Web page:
Today we are faced with a terrible dilemma: too much generic varietal wine.
Are Blends the New Black, or Just More Blah-Blah-Blah?
Return with us now to those thrilling days of yesteryear. From out of the past come the thundering hoof beats of the great horse, Silver! The Lone Ranger rides again!
Uh, make that the thundering hoof beats of generic red wine. And the ranger is alone no more. He’s been joined by a cast of thousands—of wineries trying to get rid of wine grapes to a public that is simply swamped with boring varietals.
Those old enough to remember the 1970s and early 1980s may recall the fun we had with California Burgundy: Sebastiani’s with its core of Zinfandel, Foppiano’s with lots of Petite Sirah, Simi’s with a slug of Carignane, and dozens more.
These were the original two-buck chuck wines because, well, they were all about $1.99 a bottle and they went well with ground chuck. And they assiduously avoided the use of varietal names, since that was reserved for “fine” wine.
Today, however, we are faced with a terrible dilemma: too much generic varietal wine.
What’s that you say? There is no such thing as a generic varietal? Well, let me direct you to your nearest wine shop, supermarket, gas station convenience store or pharmacy where you will find shelves groaning with hundreds of California varietal wines all vying for your attention with aroma and taste profiles that are essentially exactly the same. Prices are about $12 a bottle or less. With emphasis on the less, especially lately.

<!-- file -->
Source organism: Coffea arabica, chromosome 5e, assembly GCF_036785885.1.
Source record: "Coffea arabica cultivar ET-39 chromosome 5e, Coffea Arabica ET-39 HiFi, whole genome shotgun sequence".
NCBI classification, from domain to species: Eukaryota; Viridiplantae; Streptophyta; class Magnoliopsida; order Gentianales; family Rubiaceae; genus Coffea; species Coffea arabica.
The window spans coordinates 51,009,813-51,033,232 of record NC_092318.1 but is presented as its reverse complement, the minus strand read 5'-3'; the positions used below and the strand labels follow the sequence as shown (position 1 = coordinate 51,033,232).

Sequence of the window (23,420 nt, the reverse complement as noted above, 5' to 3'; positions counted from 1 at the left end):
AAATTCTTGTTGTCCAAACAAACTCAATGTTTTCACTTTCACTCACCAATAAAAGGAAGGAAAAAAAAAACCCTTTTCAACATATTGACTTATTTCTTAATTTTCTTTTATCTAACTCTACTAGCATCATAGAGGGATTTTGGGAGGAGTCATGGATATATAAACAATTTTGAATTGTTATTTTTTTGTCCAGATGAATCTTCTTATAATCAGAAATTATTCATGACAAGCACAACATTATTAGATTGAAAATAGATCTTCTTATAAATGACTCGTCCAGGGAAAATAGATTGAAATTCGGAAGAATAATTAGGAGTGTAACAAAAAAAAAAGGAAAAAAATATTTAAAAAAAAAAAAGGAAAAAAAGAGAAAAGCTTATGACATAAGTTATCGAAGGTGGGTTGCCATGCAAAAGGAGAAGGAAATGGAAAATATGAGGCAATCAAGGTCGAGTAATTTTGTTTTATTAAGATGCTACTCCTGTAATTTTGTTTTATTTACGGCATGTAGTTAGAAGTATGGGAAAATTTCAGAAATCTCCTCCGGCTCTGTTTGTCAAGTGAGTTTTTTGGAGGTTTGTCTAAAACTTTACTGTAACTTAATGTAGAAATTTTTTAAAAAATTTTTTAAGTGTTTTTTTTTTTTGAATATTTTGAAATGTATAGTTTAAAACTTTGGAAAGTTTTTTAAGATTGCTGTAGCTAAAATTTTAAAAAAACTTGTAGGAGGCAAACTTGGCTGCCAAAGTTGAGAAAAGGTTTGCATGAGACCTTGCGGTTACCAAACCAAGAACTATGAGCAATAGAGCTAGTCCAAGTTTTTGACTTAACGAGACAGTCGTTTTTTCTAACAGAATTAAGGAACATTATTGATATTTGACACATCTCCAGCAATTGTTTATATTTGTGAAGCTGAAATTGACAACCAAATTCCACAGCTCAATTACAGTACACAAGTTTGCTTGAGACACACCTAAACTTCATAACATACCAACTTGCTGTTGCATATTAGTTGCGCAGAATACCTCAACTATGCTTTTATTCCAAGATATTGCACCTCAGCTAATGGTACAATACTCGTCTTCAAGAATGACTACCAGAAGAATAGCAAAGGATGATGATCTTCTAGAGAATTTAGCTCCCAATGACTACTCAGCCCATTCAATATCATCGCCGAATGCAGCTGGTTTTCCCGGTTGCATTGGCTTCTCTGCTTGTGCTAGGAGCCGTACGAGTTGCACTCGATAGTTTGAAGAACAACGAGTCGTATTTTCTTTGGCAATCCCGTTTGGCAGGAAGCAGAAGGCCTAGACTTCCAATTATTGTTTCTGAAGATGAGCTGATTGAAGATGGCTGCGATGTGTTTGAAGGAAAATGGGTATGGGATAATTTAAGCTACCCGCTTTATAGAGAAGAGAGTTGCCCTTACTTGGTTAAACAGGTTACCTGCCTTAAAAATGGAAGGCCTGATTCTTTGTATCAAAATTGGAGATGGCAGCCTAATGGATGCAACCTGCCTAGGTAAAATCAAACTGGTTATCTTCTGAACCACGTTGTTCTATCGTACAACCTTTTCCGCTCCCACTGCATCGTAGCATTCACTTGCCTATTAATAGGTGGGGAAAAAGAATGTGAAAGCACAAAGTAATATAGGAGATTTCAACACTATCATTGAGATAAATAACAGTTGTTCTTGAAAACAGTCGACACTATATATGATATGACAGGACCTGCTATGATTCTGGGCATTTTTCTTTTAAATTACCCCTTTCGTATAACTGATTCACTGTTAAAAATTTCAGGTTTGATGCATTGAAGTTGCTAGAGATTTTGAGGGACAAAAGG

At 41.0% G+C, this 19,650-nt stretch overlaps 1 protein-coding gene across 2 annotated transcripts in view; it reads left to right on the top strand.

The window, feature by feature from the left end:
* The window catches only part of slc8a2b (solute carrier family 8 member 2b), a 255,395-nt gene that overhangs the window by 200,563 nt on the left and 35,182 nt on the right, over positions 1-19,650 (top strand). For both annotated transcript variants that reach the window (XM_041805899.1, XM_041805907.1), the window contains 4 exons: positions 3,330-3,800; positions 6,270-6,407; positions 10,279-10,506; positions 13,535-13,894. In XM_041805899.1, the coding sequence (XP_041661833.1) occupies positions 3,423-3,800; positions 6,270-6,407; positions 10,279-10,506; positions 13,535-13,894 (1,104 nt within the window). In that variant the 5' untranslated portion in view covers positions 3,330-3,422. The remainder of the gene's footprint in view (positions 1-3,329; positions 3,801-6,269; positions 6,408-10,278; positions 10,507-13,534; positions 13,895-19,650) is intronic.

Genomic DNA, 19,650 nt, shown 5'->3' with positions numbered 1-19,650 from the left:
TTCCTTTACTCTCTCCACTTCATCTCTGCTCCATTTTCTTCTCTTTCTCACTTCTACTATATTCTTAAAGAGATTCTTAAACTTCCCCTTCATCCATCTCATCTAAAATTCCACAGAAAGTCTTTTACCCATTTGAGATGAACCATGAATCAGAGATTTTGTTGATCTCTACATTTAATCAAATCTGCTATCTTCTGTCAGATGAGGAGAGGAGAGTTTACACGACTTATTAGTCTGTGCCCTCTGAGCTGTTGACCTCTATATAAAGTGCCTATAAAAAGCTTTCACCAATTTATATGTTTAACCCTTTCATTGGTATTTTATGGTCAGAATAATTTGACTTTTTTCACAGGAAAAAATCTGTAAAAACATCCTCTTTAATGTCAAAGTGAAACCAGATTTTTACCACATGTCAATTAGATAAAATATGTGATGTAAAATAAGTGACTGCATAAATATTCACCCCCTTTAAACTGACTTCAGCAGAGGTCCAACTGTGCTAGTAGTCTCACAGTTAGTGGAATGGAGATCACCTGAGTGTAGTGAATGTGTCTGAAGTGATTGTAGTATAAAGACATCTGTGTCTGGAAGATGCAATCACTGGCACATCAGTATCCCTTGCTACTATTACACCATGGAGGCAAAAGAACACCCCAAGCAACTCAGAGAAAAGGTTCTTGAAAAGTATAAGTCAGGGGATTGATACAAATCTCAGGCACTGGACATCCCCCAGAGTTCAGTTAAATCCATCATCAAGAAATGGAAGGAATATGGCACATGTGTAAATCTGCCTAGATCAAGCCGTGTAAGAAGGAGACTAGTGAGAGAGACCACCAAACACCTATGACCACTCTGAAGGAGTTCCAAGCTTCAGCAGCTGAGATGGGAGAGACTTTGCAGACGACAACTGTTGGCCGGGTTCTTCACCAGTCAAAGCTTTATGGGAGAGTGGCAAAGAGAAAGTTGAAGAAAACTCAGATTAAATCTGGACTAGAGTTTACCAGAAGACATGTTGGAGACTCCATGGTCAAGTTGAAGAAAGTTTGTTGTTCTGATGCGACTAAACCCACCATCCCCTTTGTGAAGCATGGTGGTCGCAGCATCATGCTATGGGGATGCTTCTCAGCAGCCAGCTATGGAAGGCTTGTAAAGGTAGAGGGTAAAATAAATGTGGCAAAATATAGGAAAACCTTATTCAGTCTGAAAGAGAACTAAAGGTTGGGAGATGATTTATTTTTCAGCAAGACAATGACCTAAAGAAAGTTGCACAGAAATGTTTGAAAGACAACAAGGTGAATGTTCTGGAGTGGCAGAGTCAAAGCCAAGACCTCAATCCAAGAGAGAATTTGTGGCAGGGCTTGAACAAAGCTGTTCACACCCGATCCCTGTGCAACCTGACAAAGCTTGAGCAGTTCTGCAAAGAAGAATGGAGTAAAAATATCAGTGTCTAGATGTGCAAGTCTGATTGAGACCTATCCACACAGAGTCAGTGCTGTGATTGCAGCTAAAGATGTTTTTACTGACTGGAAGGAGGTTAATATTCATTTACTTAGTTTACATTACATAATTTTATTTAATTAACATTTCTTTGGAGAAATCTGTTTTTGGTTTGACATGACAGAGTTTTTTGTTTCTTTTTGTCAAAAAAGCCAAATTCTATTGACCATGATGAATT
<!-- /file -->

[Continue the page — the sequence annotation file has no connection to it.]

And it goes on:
There are many complicated reasons for the utter uniformity (and blandness) in the aroma and taste of so many California wines, mainly reds. Without addressing that, we now can all agree on one thing: There is too much sameness in too many varietal wines.
With red wines, at price points all the way from the lowest to highest, Cabernet Sauvignon now smells and tastes about the same as Merlot, and neither smells or tastes like the grape from which they supposedly came. The higher you go on the price scale, the more over-ripe and oaky the wine becomes, and the less varietal character you get. And the less said about Mega-Purple the better.
Syrah? It’s all pretty much the same sort of thing. Except for a tiny handful of cool-climate Syrahs, most everything is a boring, simplistic and indistinct red.
With whites, it’s almost as bad: Chardonnay that’s flaccid and lacks much food compatibility; Sauvignon Blanc so bland you’re hard pressed to identify it; Pinot Grigio that would lose a taste-off with San Pellegrino.
Is it any wonder than Americans are spending more of their money on imports today (31%) compared to 15 years ago (20%)? Is it any wonder that U.S. wine sales are flat and that a record number of U.S. wineries are for sale?
So where do wineries go when they have an excess of so-so Cabernet and Merlot and Syrah and a whole bunch of other stuff?
They make blends.